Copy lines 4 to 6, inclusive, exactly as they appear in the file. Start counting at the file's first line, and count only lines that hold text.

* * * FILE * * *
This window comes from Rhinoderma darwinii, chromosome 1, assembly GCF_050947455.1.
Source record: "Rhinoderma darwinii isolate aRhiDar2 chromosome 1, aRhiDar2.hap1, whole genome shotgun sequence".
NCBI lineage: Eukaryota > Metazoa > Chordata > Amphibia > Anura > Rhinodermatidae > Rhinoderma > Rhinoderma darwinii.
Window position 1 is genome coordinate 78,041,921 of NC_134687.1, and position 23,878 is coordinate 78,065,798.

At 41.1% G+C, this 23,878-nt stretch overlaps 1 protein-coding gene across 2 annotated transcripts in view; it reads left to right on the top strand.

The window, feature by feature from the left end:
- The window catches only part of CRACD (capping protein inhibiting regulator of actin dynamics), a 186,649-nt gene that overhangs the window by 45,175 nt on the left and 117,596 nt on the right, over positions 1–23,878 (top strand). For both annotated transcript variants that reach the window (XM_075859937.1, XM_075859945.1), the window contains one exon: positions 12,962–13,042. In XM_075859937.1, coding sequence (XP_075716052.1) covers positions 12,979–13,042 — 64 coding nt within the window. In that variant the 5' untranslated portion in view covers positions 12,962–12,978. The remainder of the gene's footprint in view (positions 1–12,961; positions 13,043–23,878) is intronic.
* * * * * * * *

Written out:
Window position 1 is genome coordinate 78,041,921 of NC_134687.1, and position 23,878 is coordinate 78,065,798.

At 41.1% G+C, this 23,878-nt stretch overlaps 1 protein-coding gene across 2 annotated transcripts in view; it reads left to right on the top strand.

The window, feature by feature from the left end: